Tuesday, October 9, 2018

What I learned from a sportscaster about showing up

I get to do so many amazing things because of Jerry being a former college football player as well as a pastor. One of them happened last week. Jerry and I found our seats only a few feet away from the head table for a meeting of an organization that supports college football. Jerry is their chaplain, but I had never been before and was really excited about the event.


The group usually invites college or pro football coaches, players, or sportscasters to be their speakers, but tonight was different. ESPN reporter, Holly Rowe would speakthe first woman to do so in the gathering’s seventy-three year history.

The circumstances were so remarkable, Holly took a selfie with all of us.
 
 

 
She regaled us with her stories of college football players and coaches. But for me, her most inspiring words were what she shared about her cancer journey.

Diagnosed with melanoma three years ago, she had surgery and chemo. During the time of losing her hair, she kept going to games. She didn’t stop when she had a subsequent tumor under her arm removed. She did sideline interviews with drainage tubes and bags taped to her chest. No one she interviewed ever knew. She just kept showing up.

As a cancer survivor, I understood the whole drainage tube thing, which I have had to deal with several times. It’s tricky business to hide them so no one knows.

Then tumors were discovered in her lungs.

She chose not to tell her employer, afraid she might be benched because of liability issues.

She didn’t miss a football Saturday that fall while in treatment and went into the women’s basketball season. She followed that with being a commentator for women’s gymnastics teaming up with now Georgia women’s gymnastics coach, Courtney Kupets. She offered the insight that if she had sat down, she would have missed getting to know Courtney.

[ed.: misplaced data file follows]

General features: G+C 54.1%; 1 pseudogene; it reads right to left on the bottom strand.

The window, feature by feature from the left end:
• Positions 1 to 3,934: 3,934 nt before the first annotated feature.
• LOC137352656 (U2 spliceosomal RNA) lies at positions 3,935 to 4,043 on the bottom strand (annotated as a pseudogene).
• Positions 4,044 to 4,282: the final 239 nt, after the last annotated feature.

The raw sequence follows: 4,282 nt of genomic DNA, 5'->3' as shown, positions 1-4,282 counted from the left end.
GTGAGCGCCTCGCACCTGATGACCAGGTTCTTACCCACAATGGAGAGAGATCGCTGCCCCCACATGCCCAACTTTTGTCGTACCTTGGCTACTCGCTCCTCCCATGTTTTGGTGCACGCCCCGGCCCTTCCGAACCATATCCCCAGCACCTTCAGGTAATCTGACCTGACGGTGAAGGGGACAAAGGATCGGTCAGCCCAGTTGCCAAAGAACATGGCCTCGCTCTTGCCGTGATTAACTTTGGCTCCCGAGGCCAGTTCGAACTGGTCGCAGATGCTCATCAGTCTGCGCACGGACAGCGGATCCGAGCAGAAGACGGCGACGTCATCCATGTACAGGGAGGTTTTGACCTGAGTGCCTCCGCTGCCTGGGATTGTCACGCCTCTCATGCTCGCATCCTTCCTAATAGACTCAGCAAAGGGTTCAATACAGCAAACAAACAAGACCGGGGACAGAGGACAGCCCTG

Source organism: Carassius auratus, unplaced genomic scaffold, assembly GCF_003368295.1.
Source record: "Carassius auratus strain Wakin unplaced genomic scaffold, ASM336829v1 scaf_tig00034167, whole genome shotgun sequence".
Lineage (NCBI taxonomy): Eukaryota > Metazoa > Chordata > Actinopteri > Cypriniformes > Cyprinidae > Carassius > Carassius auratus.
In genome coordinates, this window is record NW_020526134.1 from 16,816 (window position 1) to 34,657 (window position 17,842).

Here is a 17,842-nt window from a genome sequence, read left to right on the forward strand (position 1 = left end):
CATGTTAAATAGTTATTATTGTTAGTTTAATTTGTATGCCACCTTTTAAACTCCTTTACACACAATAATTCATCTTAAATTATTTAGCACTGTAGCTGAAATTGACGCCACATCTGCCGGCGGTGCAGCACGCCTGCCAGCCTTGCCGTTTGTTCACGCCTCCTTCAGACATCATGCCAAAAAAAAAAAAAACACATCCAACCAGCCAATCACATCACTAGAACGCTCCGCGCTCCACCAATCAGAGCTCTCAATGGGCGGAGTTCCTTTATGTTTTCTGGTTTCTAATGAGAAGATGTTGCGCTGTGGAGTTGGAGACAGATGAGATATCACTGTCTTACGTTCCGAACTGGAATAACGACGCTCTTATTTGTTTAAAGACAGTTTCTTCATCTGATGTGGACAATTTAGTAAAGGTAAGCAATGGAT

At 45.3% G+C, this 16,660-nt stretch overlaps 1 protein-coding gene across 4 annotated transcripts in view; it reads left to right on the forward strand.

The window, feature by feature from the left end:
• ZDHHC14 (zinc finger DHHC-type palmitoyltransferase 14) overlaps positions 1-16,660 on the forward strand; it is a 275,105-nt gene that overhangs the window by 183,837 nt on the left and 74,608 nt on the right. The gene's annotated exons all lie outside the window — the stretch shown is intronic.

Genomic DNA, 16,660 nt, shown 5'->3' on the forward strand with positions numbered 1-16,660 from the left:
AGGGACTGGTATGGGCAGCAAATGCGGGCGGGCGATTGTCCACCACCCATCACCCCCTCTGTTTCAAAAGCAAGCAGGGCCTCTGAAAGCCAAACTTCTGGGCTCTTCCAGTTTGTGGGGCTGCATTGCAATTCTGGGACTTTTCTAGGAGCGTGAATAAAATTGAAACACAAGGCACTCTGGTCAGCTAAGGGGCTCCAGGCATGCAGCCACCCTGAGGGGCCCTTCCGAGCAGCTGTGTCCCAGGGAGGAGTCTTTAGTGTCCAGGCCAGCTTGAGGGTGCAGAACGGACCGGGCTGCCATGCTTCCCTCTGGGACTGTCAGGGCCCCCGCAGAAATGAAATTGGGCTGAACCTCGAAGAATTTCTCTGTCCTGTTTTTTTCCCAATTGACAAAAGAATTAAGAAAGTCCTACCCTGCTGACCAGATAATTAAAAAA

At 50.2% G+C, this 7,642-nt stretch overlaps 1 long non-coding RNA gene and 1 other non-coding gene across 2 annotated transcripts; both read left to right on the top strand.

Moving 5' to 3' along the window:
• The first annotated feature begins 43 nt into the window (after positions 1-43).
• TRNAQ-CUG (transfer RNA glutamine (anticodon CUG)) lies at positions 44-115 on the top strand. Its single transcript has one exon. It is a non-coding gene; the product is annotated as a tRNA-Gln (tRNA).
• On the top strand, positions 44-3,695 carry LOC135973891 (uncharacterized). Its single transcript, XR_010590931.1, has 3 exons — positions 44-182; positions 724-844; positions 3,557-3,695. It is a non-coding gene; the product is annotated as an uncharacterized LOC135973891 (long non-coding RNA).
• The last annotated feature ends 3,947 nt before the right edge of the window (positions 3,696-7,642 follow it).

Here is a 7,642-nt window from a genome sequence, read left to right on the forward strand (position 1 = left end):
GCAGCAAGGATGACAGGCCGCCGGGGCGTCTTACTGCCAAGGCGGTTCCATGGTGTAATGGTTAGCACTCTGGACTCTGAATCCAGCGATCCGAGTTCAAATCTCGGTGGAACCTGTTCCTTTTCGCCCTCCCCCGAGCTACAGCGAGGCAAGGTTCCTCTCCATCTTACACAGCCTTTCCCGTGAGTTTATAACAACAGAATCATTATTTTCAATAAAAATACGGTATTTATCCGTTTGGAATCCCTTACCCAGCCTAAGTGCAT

Again, she just kept showing up.

All of this reminds me of a book I have read dozens of timesHealed of Cancer by Dodie Osteen, Joel Osteen’s mother.

Diagnosed with metastatic cancer of the liver in 1981, doctors gave her six weeks to live and sent her home to die. Instead of accepting the diagnosis, she kept going. She meditated on scripture daily, visited others who were sick, continued with her household duties, and refused to accept the dire prediction.  She kept showing up in every area of her life and she is still doing that today, thirty-seven years later.

One of my favorite quotes, which you’ve heard here before is from Oswald Chambers. “…our Lord came . . . taking the spiritual initiative against . . . despair and said, in effect, ‘Get up, and do the next thing.’ You may feel weak, inadequate, discouraged, even hopeless, but do the next thing as much as it is possible for you. In every small way you are able to do this, God will meet you there.

So, thank you Holly Rowe for the reminder to keep showing up.

“I can do all this through him who gives me strength” (Philippians 4:13).
 


So grateful for all God is doing with Faith in the Fashion District--how one woman's life on Seventh Avenue launched a lifetime in ministry. If you don't have a copy  or need one for a gift, HERE. 


The Key to Everything has just released as an ebook. Available HERE.
A key can open more than a door. 

A story of forgiveness.  
 

 

 

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